# Why is Dickey-Fuller test applied on the difference operator and not on the variable directly?

Why is not the Dickey-Fuller test applied directly on :

$$Y_t = \rho Y_{t-1} + u_t$$

instead of :

$$\Delta Y_t = (\rho-1) Y_{t-1} + u_t$$.

Many papers apply the Dicker-Fuller on the first difference operator and later use Augmented Dickey Fuller also with difference operators but not explaining why not dealing directly with $$Y_t$$.

## 1 Answer

You are right that this is pure convention.

The only practical reason (I am aware of) is that the unit root null hypothesis $$H_0:\rho=1$$ is evidently equivalent to $$H_0:\rho-1=0$$. Hence, the default t-statistic produced by standard software packages directly yields the Dickey-Fuller statistic.

Recall, however, that the critical values and p-values supplied by standard packages are typically taken from the standard normal or t-distribution, which are not the right ones for the Dickey-Fuller test.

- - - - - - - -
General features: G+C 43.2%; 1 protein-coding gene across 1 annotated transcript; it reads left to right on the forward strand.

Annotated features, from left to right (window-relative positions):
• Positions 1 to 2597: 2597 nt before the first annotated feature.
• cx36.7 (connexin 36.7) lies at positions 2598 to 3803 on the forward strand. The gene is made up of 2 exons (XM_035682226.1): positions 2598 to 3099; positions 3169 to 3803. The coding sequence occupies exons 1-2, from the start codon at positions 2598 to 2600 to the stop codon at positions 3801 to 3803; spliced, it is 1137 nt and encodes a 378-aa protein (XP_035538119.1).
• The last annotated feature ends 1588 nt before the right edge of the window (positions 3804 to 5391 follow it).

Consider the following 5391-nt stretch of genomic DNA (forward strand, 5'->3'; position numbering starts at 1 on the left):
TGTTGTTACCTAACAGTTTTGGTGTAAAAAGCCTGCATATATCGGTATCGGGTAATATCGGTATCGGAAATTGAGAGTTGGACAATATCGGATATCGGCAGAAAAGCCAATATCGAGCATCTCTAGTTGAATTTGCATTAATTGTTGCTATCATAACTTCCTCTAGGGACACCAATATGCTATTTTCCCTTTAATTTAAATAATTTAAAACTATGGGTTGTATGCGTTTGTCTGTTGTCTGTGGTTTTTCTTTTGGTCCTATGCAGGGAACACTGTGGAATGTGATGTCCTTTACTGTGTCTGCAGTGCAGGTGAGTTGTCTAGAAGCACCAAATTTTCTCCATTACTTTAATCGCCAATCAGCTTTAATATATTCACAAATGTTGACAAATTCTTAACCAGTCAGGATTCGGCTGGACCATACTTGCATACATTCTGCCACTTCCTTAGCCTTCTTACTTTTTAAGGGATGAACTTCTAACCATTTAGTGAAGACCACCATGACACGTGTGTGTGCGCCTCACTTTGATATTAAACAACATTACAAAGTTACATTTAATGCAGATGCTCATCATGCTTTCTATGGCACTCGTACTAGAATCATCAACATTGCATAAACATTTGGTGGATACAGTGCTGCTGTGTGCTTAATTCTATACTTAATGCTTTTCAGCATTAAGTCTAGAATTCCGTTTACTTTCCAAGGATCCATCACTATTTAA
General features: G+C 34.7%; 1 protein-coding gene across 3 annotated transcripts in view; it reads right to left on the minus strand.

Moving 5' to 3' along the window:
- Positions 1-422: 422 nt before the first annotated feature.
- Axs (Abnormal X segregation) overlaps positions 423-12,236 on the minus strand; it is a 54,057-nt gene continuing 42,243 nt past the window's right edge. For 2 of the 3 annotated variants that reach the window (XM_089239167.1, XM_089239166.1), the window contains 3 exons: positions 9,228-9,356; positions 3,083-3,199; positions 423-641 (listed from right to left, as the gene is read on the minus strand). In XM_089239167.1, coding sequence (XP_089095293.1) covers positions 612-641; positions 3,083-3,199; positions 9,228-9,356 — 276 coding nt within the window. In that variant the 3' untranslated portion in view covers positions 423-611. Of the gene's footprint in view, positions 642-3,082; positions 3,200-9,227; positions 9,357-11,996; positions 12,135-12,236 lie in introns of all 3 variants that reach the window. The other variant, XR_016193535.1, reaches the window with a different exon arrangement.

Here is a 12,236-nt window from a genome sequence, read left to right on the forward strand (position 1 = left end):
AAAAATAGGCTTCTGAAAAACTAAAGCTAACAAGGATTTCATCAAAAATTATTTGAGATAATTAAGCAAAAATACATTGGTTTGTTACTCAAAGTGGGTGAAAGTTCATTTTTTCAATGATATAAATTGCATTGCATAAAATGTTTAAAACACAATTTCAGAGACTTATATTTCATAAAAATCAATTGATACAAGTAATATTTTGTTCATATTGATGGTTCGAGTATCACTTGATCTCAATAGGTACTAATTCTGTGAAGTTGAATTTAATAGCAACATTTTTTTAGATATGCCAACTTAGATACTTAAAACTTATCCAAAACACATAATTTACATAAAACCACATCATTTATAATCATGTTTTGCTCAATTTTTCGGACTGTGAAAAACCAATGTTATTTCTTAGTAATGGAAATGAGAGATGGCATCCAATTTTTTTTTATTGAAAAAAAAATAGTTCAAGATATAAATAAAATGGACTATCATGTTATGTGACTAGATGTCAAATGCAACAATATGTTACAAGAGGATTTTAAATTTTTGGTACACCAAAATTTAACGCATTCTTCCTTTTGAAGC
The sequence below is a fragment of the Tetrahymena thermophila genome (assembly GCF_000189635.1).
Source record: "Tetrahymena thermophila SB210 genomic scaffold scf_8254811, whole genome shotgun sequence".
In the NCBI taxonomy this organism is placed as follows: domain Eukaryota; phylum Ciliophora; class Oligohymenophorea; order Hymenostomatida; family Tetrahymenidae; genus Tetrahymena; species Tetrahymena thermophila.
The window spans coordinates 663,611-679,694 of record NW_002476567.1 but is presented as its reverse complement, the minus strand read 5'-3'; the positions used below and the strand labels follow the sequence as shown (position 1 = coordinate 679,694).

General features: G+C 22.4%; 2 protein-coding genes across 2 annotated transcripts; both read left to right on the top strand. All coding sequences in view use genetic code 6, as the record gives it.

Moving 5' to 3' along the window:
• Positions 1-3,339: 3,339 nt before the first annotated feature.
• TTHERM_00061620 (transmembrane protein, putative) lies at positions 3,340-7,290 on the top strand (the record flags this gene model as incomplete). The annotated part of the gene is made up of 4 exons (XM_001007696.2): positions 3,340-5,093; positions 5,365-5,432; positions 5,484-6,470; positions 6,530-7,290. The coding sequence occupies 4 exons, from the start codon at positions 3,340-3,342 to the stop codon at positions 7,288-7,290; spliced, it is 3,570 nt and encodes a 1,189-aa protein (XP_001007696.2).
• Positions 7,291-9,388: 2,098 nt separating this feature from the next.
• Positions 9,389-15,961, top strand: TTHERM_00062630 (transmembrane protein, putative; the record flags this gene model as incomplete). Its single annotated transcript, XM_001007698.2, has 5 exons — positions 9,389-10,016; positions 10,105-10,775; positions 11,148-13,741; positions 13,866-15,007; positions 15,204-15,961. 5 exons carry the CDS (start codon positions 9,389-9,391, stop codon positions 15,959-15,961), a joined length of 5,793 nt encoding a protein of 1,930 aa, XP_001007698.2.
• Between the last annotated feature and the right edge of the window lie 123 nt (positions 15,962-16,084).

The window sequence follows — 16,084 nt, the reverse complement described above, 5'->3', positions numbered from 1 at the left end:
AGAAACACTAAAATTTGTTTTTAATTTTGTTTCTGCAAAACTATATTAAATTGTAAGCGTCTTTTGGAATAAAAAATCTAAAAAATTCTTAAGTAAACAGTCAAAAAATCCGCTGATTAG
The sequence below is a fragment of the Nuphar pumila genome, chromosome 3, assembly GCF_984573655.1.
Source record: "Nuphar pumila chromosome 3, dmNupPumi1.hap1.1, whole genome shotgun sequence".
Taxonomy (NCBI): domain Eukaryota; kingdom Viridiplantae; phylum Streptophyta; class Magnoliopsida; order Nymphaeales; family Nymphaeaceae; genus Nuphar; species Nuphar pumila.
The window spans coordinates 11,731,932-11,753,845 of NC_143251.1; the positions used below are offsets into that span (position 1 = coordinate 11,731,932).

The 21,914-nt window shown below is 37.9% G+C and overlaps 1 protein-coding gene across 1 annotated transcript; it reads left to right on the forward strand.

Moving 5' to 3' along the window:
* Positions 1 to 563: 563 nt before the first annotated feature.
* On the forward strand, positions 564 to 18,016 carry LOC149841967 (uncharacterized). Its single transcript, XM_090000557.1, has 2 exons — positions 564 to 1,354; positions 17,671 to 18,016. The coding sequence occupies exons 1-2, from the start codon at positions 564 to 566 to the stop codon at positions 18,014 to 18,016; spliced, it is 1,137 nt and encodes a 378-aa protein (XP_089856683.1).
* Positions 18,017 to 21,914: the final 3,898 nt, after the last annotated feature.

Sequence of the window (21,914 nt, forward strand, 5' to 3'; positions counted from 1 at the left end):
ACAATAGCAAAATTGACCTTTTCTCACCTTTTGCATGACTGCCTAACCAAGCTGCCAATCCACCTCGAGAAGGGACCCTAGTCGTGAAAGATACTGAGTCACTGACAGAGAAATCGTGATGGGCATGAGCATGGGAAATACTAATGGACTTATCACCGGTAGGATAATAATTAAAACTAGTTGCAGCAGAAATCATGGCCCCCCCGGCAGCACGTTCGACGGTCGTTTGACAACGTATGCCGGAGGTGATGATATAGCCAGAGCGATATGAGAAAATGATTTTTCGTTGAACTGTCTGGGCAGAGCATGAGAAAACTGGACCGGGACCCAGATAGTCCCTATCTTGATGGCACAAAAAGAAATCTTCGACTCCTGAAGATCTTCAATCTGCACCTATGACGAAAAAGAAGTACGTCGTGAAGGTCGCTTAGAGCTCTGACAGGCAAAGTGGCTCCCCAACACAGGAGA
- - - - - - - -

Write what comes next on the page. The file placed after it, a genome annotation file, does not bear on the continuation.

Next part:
• Thanks. I'm missing something however. When applied on an Autoregressive model of order 1, $\Delta S_t = \alpha + \beta t + (\phi -1) S_{t-1} + e_t$ we have the following hypothesis : Null Hypothesis: A unit root is present in the autoregressive model (of order 1), the process is non stationary. Alternative Hypothesis: The model is stationary. Here what is stationary ? $\Delta S_t$ or $S_t$ or both ? – Bastiat Oct 16 '18 at 11:49
• In $S_t$, as that is what you are testing the unit root null hypothesis on, and taking differences and tesing a zero coefficient in the transformed model is just an equivalent reformulation of the null. – Christoph Hanck Oct 16 '18 at 12:37